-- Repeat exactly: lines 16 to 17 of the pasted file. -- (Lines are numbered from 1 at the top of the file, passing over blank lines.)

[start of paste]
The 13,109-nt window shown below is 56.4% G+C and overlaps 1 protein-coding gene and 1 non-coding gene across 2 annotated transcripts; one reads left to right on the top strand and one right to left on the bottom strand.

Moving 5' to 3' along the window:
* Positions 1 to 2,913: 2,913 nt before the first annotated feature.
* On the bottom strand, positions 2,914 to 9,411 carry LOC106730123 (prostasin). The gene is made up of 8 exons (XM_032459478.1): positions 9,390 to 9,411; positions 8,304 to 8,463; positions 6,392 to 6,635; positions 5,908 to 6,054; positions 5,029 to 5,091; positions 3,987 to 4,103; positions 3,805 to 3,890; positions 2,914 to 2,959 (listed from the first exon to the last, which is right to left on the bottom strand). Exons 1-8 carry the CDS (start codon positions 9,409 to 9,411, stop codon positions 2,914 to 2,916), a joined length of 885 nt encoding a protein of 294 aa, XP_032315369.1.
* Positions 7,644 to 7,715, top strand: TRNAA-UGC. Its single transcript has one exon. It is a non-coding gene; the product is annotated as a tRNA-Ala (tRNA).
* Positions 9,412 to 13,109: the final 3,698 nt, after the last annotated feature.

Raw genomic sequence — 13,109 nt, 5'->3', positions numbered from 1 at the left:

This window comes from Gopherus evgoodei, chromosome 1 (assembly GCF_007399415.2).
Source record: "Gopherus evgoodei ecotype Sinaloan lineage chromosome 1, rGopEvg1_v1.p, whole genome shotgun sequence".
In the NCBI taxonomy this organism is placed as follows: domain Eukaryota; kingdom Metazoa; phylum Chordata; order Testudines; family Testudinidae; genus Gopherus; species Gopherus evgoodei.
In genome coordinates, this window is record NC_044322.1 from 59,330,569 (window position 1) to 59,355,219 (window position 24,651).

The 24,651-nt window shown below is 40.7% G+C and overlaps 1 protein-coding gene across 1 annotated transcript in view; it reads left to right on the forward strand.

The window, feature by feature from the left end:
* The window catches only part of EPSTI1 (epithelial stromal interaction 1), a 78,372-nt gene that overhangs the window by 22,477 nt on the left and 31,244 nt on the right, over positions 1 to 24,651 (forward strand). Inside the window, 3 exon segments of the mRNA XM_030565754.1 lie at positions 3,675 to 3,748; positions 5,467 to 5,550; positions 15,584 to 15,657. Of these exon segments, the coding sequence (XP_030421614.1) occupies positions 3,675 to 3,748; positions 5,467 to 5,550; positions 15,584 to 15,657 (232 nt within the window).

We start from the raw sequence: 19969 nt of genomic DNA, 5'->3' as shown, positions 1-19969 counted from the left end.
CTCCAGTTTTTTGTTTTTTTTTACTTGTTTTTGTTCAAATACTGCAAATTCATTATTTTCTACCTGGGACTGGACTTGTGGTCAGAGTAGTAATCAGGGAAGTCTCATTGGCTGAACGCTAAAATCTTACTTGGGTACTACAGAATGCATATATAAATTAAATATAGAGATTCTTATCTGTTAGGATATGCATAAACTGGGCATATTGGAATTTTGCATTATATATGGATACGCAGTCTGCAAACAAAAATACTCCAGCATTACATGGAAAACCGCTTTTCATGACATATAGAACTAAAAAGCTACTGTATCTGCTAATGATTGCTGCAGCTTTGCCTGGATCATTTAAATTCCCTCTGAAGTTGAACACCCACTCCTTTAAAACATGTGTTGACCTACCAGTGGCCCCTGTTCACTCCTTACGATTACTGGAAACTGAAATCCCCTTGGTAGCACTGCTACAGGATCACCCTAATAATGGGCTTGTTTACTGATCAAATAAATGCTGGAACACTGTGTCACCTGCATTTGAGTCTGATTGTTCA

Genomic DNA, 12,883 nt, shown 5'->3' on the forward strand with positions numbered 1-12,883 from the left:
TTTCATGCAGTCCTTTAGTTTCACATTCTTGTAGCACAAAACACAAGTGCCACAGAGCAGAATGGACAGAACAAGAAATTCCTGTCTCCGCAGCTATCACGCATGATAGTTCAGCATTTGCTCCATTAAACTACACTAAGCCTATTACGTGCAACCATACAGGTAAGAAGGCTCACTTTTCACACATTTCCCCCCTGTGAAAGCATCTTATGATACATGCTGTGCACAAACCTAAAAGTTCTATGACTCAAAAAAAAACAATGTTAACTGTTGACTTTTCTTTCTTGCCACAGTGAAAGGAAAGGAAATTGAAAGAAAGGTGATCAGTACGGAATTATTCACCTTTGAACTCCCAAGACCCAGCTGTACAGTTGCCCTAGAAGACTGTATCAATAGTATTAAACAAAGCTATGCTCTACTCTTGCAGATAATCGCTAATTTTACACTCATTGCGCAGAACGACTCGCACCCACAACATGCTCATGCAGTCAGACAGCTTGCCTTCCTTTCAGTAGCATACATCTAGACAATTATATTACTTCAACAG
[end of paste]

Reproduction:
CTCCAGTTTTTTGTTTTTTTTTACTTGTTTTTGTTCAAATACTGCAAATTCATTATTTTCTACCTGGGACTGGACTTGTGGTCAGAGTAGTAATCAGGGAAGTCTCATTGGCTGAACGCTAAAATCTTACTTGGGTACTACAGAATGCATATATAAATTAAATATAGAGATTCTTATCTGTTAGGATATGCATAAACTGGGCATATTGGAATTTTGCATTATATATGGATACGCAGTCTGCAAACAAAAATACTCCAGCATTACATGGAAAACCGCTTTTCATGACATATAGAACTAAAAAGCTACTGTATCTGCTAATGATTGCTGCAGCTTTGCCTGGATCATTTAAATTCCCTCTGAAGTTGAACACCCACTCCTTTAAAACATGTGTTGACCTACCAGTGGCCCCTGTTCACTCCTTACGATTACTGGAAACTGAAATCCCCTTGGTAGCACTGCTACAGGATCACCCTAATAATGGGCTTGTTTACTGATCAAATAAATGCTGGAACACTGTGTCACCTGCATTTGAGTCTGATTGTTCA

Genomic DNA, 12,883 nt, shown 5'->3' on the forward strand with positions numbered 1-12,883 from the left: